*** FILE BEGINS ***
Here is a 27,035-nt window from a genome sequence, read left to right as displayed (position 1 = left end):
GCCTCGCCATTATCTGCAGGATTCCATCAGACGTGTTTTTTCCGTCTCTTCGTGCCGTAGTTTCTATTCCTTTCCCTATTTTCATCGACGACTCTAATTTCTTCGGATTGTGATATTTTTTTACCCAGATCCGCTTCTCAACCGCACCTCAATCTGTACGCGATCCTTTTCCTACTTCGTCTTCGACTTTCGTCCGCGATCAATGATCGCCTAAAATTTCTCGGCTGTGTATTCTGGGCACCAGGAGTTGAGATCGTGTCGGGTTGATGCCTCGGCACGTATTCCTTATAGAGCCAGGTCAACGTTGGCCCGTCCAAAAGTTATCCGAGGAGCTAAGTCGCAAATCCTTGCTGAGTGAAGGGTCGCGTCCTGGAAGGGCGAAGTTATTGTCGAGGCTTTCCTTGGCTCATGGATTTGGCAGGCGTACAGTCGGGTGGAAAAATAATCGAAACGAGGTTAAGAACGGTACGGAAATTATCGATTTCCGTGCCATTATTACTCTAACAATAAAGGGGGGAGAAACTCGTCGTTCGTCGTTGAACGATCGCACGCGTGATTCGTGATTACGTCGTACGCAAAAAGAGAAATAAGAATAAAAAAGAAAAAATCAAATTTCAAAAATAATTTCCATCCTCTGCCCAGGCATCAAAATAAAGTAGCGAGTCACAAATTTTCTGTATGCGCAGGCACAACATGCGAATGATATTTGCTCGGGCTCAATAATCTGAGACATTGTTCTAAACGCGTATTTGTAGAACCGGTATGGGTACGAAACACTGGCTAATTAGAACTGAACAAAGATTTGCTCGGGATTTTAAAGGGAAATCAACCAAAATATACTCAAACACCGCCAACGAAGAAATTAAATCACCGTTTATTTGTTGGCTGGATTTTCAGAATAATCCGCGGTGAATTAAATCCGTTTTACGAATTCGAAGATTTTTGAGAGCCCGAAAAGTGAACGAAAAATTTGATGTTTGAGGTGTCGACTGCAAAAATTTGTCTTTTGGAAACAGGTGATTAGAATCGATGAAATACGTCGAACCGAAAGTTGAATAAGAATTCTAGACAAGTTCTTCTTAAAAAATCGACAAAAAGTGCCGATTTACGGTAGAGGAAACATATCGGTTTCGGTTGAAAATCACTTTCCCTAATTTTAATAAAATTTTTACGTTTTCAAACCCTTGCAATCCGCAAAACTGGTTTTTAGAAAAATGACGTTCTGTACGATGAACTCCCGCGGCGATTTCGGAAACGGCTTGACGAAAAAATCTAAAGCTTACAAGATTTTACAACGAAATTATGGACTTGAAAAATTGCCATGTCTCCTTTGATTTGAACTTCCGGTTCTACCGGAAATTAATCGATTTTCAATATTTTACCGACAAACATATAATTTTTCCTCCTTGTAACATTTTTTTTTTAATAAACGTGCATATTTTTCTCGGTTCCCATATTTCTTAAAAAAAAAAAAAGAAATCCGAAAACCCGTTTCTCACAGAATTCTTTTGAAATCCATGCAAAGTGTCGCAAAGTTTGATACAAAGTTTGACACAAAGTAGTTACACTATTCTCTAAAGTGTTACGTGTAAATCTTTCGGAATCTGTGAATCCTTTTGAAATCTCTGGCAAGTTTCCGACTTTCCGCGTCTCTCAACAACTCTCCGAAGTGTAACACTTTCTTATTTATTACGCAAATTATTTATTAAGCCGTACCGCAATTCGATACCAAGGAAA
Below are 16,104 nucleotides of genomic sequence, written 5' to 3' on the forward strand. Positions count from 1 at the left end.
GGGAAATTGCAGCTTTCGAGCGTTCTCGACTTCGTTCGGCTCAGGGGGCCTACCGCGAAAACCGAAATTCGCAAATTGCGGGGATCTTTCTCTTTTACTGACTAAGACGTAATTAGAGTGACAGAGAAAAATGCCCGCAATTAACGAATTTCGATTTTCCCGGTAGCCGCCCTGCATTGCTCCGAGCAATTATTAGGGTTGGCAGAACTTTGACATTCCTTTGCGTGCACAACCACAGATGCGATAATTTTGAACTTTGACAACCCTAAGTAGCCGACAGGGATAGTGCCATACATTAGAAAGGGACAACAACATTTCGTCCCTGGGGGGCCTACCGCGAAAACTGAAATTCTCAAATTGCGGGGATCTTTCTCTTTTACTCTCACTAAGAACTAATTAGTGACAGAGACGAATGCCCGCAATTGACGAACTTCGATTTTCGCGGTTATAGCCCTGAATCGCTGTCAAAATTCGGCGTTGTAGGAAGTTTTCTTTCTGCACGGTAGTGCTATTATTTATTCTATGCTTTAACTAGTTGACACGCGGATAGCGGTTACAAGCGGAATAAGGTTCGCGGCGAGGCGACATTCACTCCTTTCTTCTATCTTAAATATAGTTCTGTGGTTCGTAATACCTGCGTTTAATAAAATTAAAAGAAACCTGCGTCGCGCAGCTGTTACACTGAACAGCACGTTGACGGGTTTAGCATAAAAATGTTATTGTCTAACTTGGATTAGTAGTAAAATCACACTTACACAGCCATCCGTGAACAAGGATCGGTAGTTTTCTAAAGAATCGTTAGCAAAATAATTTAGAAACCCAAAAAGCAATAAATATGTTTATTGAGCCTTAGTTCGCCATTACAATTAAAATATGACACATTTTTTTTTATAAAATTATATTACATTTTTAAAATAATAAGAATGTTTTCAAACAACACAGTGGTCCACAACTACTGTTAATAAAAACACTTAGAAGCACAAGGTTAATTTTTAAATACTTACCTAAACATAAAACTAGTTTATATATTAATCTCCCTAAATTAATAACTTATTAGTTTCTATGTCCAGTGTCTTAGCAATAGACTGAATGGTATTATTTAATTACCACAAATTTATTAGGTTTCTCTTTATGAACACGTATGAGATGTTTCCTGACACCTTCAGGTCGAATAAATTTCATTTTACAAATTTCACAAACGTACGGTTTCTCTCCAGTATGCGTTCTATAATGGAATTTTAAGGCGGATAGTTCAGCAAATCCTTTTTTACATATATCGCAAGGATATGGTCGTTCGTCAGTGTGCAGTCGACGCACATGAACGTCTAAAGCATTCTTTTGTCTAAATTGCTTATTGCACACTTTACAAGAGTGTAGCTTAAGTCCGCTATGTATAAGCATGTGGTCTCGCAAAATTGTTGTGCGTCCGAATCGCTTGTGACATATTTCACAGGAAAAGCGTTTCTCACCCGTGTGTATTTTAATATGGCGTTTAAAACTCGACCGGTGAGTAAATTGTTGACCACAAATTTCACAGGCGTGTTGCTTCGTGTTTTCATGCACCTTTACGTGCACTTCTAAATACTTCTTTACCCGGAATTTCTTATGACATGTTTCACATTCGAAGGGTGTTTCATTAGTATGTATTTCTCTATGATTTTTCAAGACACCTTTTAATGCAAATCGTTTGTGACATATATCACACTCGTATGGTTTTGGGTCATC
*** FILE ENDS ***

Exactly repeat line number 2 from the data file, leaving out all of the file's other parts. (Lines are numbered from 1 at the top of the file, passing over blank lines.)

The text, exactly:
GCCTCGCCATTATCTGCAGGATTCCATCAGACGTGTTTTTTCCGTCTCTTCGTGCCGTAGTTTCTATTCCTTTCCCTATTTTCATCGACGACTCTAATTTCTTCGGATTGTGATATTTTTTTACCCAGATCCGCTTCTCAACCGCACCTCAATCTGTACGCGATCCTTTTCCTACTTCGTCTTCGACTTTCGTCCGCGATCAATGATCGCCTAAAATTTCTCGGCTGTGTATTCTGGGCACCAGGAGTTGAGATCGTGTCGGGTTGATGCCTCGGCACGTATTCCTTATAGAGCCAGGTCAACGTTGGCCCGTCCAAAAGTTATCCGAGGAGCTAAGTCGCAAATCCTTGCTGAGTGAAGGGTCGCGTCCTGGAAGGGCGAAGTTATTGTCGAGGCTTTCCTTGGCTCATGGATTTGGCAGGCGTACAGTCGGGTGGAAAAATAATCGAAACGAGGTTAAGAACGGTACGGAAATTATCGATTTCCGTGCCATTATTACTCTAACAATAAAGGGGGGAGAAACTCGTCGTTCGTCGTTGAACGATCGCACGCGTGATTCGTGATTACGTCGTACGCAAAAAGAGAAATAAGAATAAAAAAGAAAAAATCAAATTTCAAAAATAATTTCCATCCTCTGCCCAGGCATCAAAATAAAGTAGCGAGTCACAAATTTTCTGTATGCGCAGGCACAACATGCGAATGATATTTGCTCGGGCTCAATAATCTGAGACATTGTTCTAAACGCGTATTTGTAGAACCGGTATGGGTACGAAACACTGGCTAATTAGAACTGAACAAAGATTTGCTCGGGATTTTAAAGGGAAATCAACCAAAATATACTCAAACACCGCCAACGAAGAAATTAAATCACCGTTTATTTGTTGGCTGGATTTTCAGAATAATCCGCGGTGAATTAAATCCGTTTTACGAATTCGAAGATTTTTGAGAGCCCGAAAAGTGAACGAAAAATTTGATGTTTGAGGTGTCGACTGCAAAAATTTGTCTTTTGGAAACAGGTGATTAGAATCGATGAAATACGTCGAACCGAAAGTTGAATAAGAATTCTAGACAAGTTCTTCTTAAAAAATCGACAAAAAGTGCCGATTTACGGTAGAGGAAACATATCGGTTTCGGTTGAAAATCACTTTCCCTAATTTTAATAAAATTTTTACGTTTTCAAACCCTTGCAATCCGCAAAACTGGTTTTTAGAAAAATGACGTTCTGTACGATGAACTCCCGCGGCGATTTCGGAAACGGCTTGACGAAAAAATCTAAAGCTTACAAGATTTTACAACGAAATTATGGACTTGAAAAATTGCCATGTCTCCTTTGATTTGAACTTCCGGTTCTACCGGAAATTAATCGATTTTCAATATTTTACCGACAAACATATAATTTTTCCTCCTTGTAACATTTTTTTTTTAATAAACGTGCATATTTTTCTCGGTTCCCATATTTCTTAAAAAAAAAAAAAGAAATCCGAAAACCCGTTTCTCACAGAATTCTTTTGAAATCCATGCAAAGTGTCGCAAAGTTTGATACAAAGTTTGACACAAAGTAGTTACACTATTCTCTAAAGTGTTACGTGTAAATCTTTCGGAATCTGTGAATCCTTTTGAAATCTCTGGCAAGTTTCCGACTTTCCGCGTCTCTCAACAACTCTCCGAAGTGTAACACTTTCTTATTTATTACGCAAATTATTTATTAAGCCGTACCGCAATTCGATACCAAGGAAA